The Amazon rain forest is hot and humid and sticky and, frankly, overwhelming. And it was nothing to complain about, Katie Kelley found right away.
Kelley, operations manager for Vancouver medical and audiology management company Audigy Group, was one of 11 employees who visited two Peruvian cities as part of a charitable mission in August co-sponsored by the Starkey Hearing Foundation and Rotary International. Over the course of a couple of weeks, the group fitted nearly 5,000 Peruvians with nearly 10,000 new hearing aids.
“There’s no way in a million years we could complain” about the conditions they were visiting when the people living there are so joyful and appreciative, she said.
They also suffer more than their fair share of hearing loss, she said; that’s due to both the natural aging process as well as simple maladies such as influenza and even the common cold — and injuries and mishaps that are relatively common in the jungle, like getting “sticks and rocks in their ears,” Kelley said. Such problems would be easily treatable, if only the people had access to care, Kelley said.
Lining up at the group’s first stop, a Rotary Center in the jungle-isolated city of Iquitos, were people from ages 5 to 97, Kelley said. “So many kids,” she said. “In our first day, we fit 200 people with hearing aids.” And that was a light day; more typical was 500. “When you are there and they’re all lined up, you just keep going till the last person is taken care of,” she said.
Sparking smile after smile with the gift of new or improved hearing was an unforgettably moving experience. “I just didn’t understand the impact this was going to have on me, but it was so amazing,” Kelley said. “I still don’t think I can really comprehend the changes in these lives as they go forward.”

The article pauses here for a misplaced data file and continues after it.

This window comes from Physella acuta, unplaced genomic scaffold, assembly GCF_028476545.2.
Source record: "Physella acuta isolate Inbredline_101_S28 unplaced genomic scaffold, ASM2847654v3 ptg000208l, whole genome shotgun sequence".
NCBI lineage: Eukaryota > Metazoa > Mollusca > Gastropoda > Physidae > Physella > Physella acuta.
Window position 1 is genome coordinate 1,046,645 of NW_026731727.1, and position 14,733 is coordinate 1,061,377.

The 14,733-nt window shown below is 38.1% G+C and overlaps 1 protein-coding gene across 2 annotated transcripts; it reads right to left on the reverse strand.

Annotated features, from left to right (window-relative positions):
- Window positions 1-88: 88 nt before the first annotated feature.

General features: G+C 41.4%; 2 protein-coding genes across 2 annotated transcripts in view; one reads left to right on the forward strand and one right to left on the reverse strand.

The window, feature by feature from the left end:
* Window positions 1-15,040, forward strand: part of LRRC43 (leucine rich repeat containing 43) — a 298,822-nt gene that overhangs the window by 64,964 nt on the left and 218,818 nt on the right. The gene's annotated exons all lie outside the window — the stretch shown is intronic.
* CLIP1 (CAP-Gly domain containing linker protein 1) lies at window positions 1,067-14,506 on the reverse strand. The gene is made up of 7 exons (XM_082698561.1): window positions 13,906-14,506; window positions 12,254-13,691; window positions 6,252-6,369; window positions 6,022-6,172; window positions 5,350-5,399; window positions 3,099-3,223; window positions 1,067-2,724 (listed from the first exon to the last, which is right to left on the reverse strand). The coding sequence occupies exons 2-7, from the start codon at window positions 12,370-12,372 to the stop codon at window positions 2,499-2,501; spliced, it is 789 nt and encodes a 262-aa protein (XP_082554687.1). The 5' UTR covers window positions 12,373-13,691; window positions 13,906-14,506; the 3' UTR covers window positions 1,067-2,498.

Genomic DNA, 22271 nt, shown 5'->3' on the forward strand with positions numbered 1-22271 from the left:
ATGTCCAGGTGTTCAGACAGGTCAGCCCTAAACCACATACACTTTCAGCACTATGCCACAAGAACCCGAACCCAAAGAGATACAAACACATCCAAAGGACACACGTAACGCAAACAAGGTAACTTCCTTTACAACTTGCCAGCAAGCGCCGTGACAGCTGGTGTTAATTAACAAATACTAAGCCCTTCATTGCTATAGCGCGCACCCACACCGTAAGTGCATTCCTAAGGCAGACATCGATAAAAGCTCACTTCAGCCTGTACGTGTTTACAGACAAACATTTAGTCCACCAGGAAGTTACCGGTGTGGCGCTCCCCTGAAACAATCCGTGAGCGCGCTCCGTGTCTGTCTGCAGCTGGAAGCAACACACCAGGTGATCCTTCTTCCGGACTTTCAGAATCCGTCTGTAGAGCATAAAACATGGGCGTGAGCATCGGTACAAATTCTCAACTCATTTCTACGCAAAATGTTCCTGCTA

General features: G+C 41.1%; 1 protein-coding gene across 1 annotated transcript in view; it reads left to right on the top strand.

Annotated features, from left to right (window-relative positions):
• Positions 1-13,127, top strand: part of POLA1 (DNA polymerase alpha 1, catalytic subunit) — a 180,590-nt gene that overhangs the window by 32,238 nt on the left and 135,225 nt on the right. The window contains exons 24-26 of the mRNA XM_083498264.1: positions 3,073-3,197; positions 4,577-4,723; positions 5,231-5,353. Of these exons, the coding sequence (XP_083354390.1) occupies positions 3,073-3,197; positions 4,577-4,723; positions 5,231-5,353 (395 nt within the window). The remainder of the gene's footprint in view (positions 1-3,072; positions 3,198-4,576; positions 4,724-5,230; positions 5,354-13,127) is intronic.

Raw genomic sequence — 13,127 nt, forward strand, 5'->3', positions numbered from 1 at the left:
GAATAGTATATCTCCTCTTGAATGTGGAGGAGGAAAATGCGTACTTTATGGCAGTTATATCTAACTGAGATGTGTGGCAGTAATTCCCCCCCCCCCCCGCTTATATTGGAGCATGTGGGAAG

But it was in the coastal city of Piura, Audigy’s second stop, where Kelley had her most unforgettable encounter, she said.
“There was one day when I fit a little girl. She came up to my chair and she was smiling, just a beautiful little girl. We tried some hearing aids and when we got the right ones fitted and I switched them on, she just lit up. You could see her light shining from the inside.
“Her little brother had hearing loss, as well. He was so sweet and shy and he was so little,” Kelley remembered — sister and brother were around 8 and 6, she said — and he, too, lit up like the sun when his new hearing aids switched on, she said.
“They say ‘hello’ to each other for the very first time. Their mom is crying because they can all hear each other,” Kelley said. “It’s the first time the three of them have ever communicated.”
Watching that little family walk away, hand in hand and changed forever, was “pretty amazing,” Kelley said.
She added that everybody touched by this mission got trained in maintaining and cleaning both their brand-new hearing aids as well as their ears. They also got supplies including a year’s worth of batteries, as well the resources to continue getting more after that.
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